Saturday, June 15, 2024

More Than Test Tubes: Women’s History Month


A Month Long Tribute to Known, and Not so Known Women

Elizebeth Friedman Source: Brain Pickings and was published September 6, 2018.
Lise Meitner Source: Alina Bradford, Contributing writer Live Science March 29, 2018.

Did You Know? Women’s History Month started as Women’s History Week. Women’s History Month began as a local celebration in Santa Rosa, California. The Education Task Force of the Sonoma County (California) Commission on the Status of Women planned and executed a “Women’s History Week” celebration in 1978. The organizers selected the week of March 8 to correspond with International Women’s Day. The movement spread across the country as other communities initiated their own Women’s History Week celebrations the following year.

In 1980, a consortium of women’s groups and historians—led by the National Women’s History Project (now the National Women’s History Alliance)—successfully lobbied for national recognition. In February 1980, President Jimmy Carter issued the first Presidential Proclamation declaring the Week of March 8th 1980 as National Women’s History Week. Subsequent Presidents continued to proclaim a National Women’s History Week in March until 1987 when Congress passed Public Law 100-9, designating March as “Women’s History Month.” Between 1988 and 1994, Congress passed additional resolutions requesting and authorizing the President to proclaim March of each year as Women’s History Month. Since 1995, each president has issued an annual proclamations designating the month of March as “Women’s History Month.”

Women’s History Month is a dedicated month to reflect on the often-overlooked contributions of women to United States history. From Abigail Adams to Susan B. Anthony, Sojourner Truth to Rosa Parks, the timeline of women’s history milestones stretches back to the founding of the United States.

Everyone knows their names – but let’s look at other women who have contributed and are not as celebrated but who’s contributions have made a difference.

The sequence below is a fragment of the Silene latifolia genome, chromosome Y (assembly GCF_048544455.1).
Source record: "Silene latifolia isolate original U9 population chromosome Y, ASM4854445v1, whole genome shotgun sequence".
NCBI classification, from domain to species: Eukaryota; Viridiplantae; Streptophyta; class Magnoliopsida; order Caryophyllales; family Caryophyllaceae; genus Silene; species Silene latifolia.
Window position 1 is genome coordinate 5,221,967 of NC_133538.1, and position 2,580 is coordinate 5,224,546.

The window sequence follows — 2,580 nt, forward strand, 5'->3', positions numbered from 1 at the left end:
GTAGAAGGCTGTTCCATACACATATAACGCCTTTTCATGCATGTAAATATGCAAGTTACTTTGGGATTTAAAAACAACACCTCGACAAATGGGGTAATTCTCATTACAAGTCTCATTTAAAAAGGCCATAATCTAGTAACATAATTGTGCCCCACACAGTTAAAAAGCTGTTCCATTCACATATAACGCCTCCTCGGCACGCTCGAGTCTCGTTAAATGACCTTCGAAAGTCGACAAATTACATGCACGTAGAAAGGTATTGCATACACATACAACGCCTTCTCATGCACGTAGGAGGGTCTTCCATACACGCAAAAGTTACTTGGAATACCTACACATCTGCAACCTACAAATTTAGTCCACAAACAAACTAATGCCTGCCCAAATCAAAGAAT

Let’s start with Women in Science:

The Untold Story of Cryptography Pioneer Elizebeth Friedman, an unsung heroine established a new field of science and helped defeat the Nazis with pencil, paper, and perseverance.

Elizbeth Friedman

While computing pioneer Alan Turing was breaking Nazi communication in England, eleven thousand women, unbeknownst to their contemporaries and to most of us who constitute their posterity, were breaking enemy code in America — unsung heroines who helped defeat the Nazis and win WWII. American cryptography pioneer Elizebeth Friedman (August 26, 1892–October 31, 1980). Friedman triumphed over at least three Enigma machines and cracked dozens of different radio circuits to decipher more than four thousand Nazi messages that saved innumerable lives, only to have J. Edgar Hoover and the FBI take credit for her invisible, instrumental work. .FBI director J. Edgar Hoover, who was unconstrained by the secrecy oaths Elizebeth and the other women had taken and unscrupulous about manipulating the press and the public, undertook an effort to erase her from history, and take credit for her work.